The Cuban Missile Crisis Essay

1430 words - 6 pages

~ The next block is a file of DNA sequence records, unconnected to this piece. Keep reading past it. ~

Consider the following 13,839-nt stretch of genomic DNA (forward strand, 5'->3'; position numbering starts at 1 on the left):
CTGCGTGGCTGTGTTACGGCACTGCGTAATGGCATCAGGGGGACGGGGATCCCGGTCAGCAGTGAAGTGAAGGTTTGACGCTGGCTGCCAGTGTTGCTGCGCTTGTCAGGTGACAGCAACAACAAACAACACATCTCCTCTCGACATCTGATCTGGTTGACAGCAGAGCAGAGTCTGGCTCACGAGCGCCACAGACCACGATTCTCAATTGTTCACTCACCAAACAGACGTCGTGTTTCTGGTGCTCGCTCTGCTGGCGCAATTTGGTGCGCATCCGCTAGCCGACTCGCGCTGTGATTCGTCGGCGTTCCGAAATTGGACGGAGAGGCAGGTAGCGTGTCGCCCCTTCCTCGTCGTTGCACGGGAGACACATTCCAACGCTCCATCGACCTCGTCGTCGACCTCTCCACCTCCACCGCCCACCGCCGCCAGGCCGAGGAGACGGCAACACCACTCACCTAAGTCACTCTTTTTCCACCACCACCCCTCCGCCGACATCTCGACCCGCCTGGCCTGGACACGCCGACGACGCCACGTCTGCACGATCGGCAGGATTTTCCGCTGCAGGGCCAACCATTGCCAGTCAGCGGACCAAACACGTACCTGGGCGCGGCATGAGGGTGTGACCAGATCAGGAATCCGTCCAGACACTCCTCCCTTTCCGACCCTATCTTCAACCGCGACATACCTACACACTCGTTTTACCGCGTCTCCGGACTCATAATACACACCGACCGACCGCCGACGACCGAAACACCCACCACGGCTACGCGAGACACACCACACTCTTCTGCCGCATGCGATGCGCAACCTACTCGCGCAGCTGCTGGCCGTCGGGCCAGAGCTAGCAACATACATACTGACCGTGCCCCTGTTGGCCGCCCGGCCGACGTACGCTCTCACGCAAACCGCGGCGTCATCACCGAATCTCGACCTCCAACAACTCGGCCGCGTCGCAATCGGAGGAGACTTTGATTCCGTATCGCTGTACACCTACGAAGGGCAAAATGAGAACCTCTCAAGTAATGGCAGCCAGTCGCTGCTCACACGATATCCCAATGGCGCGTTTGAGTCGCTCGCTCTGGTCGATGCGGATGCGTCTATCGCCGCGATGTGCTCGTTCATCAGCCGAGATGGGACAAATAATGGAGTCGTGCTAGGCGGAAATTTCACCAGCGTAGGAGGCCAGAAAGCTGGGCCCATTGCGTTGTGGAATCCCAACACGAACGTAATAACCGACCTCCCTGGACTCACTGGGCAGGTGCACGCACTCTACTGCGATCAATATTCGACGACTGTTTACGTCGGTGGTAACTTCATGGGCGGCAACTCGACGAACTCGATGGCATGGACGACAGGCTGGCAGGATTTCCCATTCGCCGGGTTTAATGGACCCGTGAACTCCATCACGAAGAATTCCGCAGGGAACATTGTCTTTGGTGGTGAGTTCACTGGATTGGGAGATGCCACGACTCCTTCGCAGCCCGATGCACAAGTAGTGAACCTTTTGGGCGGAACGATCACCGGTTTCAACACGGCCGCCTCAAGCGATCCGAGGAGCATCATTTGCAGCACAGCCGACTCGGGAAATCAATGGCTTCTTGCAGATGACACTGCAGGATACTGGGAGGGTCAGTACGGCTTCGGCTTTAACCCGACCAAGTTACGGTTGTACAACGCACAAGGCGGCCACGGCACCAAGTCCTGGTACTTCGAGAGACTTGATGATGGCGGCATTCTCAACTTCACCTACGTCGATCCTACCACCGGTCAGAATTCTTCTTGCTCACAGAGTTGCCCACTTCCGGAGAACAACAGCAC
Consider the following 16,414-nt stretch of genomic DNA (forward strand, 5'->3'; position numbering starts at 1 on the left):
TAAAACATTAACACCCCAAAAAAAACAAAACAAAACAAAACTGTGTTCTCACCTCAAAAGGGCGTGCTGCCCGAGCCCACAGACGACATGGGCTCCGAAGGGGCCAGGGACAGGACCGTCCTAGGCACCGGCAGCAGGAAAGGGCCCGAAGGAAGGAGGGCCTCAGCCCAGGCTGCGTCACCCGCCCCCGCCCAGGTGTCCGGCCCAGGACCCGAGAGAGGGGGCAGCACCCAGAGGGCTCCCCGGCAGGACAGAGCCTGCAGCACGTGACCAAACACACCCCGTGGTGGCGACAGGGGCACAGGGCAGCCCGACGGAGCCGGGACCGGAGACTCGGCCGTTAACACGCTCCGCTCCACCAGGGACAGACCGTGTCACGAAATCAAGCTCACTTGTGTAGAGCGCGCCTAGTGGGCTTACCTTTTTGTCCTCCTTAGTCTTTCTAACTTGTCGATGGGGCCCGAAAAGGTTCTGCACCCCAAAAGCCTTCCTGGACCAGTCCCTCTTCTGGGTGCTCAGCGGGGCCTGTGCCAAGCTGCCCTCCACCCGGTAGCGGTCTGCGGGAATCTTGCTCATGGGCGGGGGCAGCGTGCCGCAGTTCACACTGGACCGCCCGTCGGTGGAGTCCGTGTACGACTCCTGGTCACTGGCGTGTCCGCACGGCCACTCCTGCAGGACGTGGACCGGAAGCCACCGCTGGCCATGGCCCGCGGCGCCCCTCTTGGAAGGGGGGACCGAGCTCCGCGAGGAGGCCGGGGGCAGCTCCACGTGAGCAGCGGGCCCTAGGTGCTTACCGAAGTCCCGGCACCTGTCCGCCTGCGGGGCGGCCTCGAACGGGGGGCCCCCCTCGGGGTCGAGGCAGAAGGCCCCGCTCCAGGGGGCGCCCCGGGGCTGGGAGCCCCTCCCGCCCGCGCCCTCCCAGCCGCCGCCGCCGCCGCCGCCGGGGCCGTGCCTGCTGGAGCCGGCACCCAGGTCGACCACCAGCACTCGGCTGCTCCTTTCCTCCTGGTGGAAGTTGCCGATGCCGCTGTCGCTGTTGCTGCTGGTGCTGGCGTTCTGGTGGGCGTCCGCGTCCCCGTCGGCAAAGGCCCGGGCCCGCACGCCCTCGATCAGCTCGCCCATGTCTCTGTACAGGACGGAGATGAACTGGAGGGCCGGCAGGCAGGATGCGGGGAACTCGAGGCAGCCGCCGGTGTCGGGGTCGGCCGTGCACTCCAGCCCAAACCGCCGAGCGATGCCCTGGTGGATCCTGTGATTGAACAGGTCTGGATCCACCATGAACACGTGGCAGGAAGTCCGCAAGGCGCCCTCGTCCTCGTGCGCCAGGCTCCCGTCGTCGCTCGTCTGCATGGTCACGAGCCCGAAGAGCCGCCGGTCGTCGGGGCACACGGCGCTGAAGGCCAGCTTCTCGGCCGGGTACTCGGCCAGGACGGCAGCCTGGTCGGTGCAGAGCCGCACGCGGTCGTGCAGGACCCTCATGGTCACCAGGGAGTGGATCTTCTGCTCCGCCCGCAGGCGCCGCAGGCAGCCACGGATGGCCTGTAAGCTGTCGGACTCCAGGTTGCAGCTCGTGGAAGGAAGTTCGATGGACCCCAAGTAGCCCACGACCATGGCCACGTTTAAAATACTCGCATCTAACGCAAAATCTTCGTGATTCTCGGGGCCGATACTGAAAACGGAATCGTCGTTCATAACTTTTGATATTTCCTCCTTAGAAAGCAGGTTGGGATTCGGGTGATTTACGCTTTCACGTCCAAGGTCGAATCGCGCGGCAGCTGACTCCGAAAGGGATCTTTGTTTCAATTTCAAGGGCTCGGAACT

The Cuban Missile Crisis was the closest the world ever came to nuclear war. The United States armed forces were at their highest state of readiness and Soviet field commanders in Cuba were prepared to use battlefield nuclear weapons to defend the island if it was invaded. War, however, was averted due to the bravery, intelligence, and wits of a man known as John F. Kennedy. The Cuban Missile Crisis was cause for great alarm. However, it was, in fact, inevitable due to several circumstances. Anyone could have predicted that it was coming, but one could not predict the severity of the threat.The Cuban Missile Crisis had everything to do with jealousy and fear. The United States was the superpower of the planet and the Soviet Union was envious. During the presidential campaign of John F. Kennedy, his major concern was a missile gap between the United States and the Soviet Union. The truth, however, was that he had been briefed by the Pentagon that the United States had, in fact, more missiles than the Soviets. Despite the briefing, Kennedy maintained his claims. Upon Kennedy's victory in the 1960 election, Khrushchev began to test the new president. The Berlin Wall was constructed and the United States acted. Consequently, it was revealed that there was no missile gap.In 1962, the Soviet Union realized their position in what became known as the arms race. It was a competition to see who could have the best quality and quantity of weapons. Their position was not first. The Soviets were desperately behind the United States. The Soviets' most powerful missile was only powerful enough to be launched against Europe while U.S. missiles were capable of striking the entire Soviet Union. Khrushchev began an attempt to conceive an idea that would deplete the United States' lead.At the same time Fidel Castro, the dictator of Cuba, was looking for a way to defend his island from a much-anticipated invasion. Since he had come to power in 1959, he was well aware of several attempts the United States made to oust him. He also knew that he couldn't have been aware of every attempt. Upon the failed attempts was the failed Bay of Pigs invasion that was supported and performed by several Cuban exiles in 1961. Second, was a United States military exercise in 1962. The Armed Forces conducted a mock invasion of a Caribbean island to overthrow a fictitious dictator. The fictitious dictator was, humorously enough, named Ortsac. Ortsac was actually Castro's name spelled backwards. A mock invasion plan was drafted and it was all in the interest of keeping Castro nervous.It worked because Castro felt a second attack was inevitable after the failed invasion in 1961 known as the Bay of Pigs. In late April 1962, Soviet Premier Nikita Khrushchev conceived the idea of placing intermediate-range missiles in Cuba. A deployment in Cuba would double the Soviet strategic arsenal and provide a real deterrent to a potential U.S. attack against the Soviet Union. As a direct result of...

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